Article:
Tag Archives: The Adventures of Philip Marlowe

If you can’t beat him: Old-time radio listening, 21 June

Town Hall Tonight with Fred Allen: Crisis on the Showboat (NBC, 1939)

Fred Allen's Town Hall Tonight, as Al Hirschfeld sketched it, in a cartoon used for the cover of the republished Treadmill to Oblivion.

Fred Allen’s Town Hall Tonight, as Al Hirschfeld sketched it, in a cartoon used for the cover of the republished Treadmill to Oblivion.

The last-surviving installment of Fred Allen’s seminal Town Hall Tonight will just so happen to be the next-to-last show of the 1938-39 radio season. And a good thing, sort of, because Allen is about to be divested of the title that has enabled him to a comfortable presentation of his realistic hybrid between the better of vintage vaudeville and his own forward-looking satire.

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The end of an era for Jack Benny: Old-time radio listening, 26 December

The Jack Benny Program: The Last Show for NBC (NBC, 1949)

An NBC fixture since 1932, Jack Benny says goodbye to his longtime radio home following the network’s hubris—and personal humiliation—negotiating a new deal with its most popular comedian . . . (Photo: NBC)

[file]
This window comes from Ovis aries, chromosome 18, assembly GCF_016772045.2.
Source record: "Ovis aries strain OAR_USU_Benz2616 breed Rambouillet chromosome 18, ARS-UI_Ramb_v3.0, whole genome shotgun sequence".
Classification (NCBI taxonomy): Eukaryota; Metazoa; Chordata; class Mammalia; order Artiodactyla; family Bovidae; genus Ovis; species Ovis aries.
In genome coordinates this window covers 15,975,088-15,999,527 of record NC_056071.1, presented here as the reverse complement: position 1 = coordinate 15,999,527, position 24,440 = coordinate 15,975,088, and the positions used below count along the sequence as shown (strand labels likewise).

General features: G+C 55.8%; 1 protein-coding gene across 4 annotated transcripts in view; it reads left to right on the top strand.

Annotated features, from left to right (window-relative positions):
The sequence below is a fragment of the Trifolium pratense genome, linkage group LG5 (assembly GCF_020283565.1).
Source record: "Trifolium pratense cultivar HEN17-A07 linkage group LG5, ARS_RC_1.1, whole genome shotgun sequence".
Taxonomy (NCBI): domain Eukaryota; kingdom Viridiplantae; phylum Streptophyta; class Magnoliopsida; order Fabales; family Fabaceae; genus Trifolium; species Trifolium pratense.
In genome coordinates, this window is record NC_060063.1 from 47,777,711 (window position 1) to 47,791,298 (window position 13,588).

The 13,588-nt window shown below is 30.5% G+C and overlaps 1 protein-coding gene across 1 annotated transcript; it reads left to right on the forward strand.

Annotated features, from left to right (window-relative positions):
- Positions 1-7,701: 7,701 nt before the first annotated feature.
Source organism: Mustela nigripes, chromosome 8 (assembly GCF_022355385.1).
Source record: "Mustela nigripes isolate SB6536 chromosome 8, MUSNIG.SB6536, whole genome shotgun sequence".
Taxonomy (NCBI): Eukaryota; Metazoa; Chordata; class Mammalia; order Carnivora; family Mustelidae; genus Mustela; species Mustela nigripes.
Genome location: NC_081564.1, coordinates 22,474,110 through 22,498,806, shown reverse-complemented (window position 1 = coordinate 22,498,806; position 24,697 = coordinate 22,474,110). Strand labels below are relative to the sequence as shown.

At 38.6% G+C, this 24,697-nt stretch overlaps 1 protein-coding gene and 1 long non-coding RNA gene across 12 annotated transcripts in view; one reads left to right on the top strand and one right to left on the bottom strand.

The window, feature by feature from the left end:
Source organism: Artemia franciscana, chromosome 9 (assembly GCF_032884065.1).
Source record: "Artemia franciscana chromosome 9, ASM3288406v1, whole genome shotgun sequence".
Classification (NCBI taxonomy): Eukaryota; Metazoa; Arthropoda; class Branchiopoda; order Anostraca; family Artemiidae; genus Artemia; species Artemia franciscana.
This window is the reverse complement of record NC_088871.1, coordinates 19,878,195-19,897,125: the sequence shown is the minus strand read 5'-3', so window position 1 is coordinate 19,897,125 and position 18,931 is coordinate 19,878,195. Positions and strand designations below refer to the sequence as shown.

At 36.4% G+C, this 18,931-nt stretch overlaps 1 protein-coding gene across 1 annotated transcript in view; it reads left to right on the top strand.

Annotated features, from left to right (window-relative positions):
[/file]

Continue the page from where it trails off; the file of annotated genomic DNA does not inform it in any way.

Jack Benny says farewell to the network that’s been his radio home since 1932, preparing to move in a week to CBS. What’s the big deal, considering how frequently shows changed networks—usually, when they changed sponsors—prior to tonight? Easy: NBC has been Benny’s radio home since 1932, and his loyalty inside the industry is the proverbial stuff of legend.

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Baloney proof? Old-time radio listening, 26 September

The Adventures of Philip Marlowe: The Red Wind (Second series premiere; CBS, 1948)

Raymond Chandler preferred Gerald Mohr’s Marlowe, more or less . . . (Photo: CBS)

Raymond Chandler quaked when his classic hard-boiled detective moved to radio. Willing though he was to pose with Marlowe’s first on-air portrayer, Van Heflin, he was also known to have written fellow crime novelist Erle Stanley Gardner complaining that radio’s first stab at The Adventures of Philip Marlowe “was thoroughly flat.”

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